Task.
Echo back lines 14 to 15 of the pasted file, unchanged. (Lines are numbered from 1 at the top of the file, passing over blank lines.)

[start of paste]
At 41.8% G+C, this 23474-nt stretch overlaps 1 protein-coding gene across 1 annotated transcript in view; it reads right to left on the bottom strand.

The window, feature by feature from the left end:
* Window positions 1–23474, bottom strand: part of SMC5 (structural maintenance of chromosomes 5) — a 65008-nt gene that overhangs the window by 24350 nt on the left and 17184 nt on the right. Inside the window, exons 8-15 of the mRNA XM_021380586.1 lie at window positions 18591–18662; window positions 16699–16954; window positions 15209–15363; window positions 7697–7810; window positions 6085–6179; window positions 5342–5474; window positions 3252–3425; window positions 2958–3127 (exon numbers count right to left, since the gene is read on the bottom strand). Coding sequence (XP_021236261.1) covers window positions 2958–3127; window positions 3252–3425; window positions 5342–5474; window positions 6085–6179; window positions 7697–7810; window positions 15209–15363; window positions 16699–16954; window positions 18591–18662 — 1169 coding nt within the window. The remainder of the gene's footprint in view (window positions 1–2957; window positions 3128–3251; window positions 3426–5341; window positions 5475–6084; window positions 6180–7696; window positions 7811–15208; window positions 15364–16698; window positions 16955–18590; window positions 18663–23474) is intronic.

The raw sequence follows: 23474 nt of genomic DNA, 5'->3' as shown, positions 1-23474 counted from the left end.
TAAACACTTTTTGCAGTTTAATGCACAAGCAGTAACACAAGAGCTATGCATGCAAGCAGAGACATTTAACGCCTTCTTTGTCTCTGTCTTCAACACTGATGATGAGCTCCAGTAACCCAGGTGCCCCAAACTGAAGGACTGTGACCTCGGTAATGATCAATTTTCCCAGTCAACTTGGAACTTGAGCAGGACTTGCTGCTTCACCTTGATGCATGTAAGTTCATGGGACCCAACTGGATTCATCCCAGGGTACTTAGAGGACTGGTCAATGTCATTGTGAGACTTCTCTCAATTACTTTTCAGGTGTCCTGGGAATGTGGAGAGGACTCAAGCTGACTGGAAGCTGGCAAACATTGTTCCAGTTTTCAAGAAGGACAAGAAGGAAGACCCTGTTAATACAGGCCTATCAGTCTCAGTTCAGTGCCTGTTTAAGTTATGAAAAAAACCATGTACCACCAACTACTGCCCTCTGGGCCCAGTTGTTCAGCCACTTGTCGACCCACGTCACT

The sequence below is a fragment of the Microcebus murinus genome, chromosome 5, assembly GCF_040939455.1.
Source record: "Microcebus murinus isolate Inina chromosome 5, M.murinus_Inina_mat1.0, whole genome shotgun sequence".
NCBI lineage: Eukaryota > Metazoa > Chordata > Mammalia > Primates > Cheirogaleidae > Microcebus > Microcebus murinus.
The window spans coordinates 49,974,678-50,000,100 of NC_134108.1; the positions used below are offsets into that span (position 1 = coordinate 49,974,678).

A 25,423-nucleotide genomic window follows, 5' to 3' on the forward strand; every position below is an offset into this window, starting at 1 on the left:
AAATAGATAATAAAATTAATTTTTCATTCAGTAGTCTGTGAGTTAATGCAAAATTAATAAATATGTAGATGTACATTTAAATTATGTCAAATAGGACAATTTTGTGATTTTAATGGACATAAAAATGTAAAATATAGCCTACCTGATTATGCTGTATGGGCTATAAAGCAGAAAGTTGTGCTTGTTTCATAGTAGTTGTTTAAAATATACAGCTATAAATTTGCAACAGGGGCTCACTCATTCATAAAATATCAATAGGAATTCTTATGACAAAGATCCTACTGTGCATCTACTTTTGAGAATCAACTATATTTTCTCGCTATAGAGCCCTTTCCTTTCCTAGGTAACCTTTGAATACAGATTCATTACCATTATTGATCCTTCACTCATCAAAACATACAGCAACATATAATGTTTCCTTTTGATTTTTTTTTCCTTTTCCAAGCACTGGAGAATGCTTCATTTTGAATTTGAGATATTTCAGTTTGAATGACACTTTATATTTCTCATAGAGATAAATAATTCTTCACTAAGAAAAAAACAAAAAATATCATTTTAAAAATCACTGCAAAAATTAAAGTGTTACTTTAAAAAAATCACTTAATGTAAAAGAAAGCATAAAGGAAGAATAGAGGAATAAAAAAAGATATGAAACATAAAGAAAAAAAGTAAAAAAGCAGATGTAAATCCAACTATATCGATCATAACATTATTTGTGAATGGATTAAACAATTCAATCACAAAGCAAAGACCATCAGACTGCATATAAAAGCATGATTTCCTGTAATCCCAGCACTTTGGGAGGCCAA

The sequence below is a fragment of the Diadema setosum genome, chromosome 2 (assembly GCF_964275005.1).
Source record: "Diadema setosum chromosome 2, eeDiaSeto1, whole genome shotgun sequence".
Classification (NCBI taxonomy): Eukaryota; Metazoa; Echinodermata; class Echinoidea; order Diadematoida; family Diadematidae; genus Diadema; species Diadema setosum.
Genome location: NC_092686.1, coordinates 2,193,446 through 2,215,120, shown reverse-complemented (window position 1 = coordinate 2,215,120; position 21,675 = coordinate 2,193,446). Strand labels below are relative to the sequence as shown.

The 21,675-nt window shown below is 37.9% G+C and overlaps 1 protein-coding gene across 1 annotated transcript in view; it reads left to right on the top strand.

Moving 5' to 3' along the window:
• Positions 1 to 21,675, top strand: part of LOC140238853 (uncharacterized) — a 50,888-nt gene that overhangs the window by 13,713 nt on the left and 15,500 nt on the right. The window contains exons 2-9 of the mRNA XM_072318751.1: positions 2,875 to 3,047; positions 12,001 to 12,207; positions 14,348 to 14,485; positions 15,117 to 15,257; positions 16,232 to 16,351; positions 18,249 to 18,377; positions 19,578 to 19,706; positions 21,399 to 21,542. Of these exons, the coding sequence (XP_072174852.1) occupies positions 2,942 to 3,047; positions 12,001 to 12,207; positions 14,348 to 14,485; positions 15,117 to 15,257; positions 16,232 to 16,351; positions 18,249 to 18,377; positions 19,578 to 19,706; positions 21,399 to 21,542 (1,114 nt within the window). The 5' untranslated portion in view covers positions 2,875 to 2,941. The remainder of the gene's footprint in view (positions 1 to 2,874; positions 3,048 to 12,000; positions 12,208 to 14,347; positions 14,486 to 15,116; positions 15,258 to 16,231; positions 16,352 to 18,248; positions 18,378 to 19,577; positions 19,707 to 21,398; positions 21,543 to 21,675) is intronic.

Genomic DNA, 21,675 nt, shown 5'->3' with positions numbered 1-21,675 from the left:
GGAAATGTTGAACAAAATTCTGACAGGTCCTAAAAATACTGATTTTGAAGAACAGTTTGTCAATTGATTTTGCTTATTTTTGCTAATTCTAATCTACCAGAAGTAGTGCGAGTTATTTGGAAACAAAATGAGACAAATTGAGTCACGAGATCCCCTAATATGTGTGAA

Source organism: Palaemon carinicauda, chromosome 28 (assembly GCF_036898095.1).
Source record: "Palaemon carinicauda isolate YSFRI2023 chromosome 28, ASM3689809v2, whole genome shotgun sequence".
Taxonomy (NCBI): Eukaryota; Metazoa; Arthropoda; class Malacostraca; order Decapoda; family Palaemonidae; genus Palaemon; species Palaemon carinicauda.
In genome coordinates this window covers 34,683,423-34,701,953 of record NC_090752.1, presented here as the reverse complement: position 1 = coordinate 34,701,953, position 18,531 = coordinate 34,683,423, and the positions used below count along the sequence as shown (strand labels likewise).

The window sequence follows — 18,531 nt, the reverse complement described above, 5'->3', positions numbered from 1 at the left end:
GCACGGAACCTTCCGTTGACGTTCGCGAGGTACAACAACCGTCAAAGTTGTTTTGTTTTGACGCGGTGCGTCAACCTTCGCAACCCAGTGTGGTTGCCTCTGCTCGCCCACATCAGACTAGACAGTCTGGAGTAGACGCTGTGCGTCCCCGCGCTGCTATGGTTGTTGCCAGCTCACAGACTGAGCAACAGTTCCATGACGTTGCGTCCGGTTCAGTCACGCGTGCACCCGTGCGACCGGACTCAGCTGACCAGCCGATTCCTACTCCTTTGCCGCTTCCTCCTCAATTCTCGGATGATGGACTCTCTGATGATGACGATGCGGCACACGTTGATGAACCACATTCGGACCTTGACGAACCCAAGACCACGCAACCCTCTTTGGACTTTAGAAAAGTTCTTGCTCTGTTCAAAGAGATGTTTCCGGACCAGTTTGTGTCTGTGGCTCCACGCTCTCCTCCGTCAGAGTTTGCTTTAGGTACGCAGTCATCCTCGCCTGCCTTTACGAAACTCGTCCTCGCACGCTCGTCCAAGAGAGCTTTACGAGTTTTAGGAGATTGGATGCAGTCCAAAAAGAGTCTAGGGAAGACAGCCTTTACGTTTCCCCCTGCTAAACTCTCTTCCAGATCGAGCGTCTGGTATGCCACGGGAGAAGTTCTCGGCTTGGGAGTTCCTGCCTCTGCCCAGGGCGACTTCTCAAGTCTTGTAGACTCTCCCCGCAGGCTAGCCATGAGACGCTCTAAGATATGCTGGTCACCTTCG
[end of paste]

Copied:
Classification (NCBI taxonomy): Eukaryota; Metazoa; Echinodermata; class Echinoidea; order Diadematoida; family Diadematidae; genus Diadema; species Diadema setosum.
Genome location: NC_092686.1, coordinates 2,193,446 through 2,215,120, shown reverse-complemented (window position 1 = coordinate 2,215,120; position 21,675 = coordinate 2,193,446). Strand labels below are relative to the sequence as shown.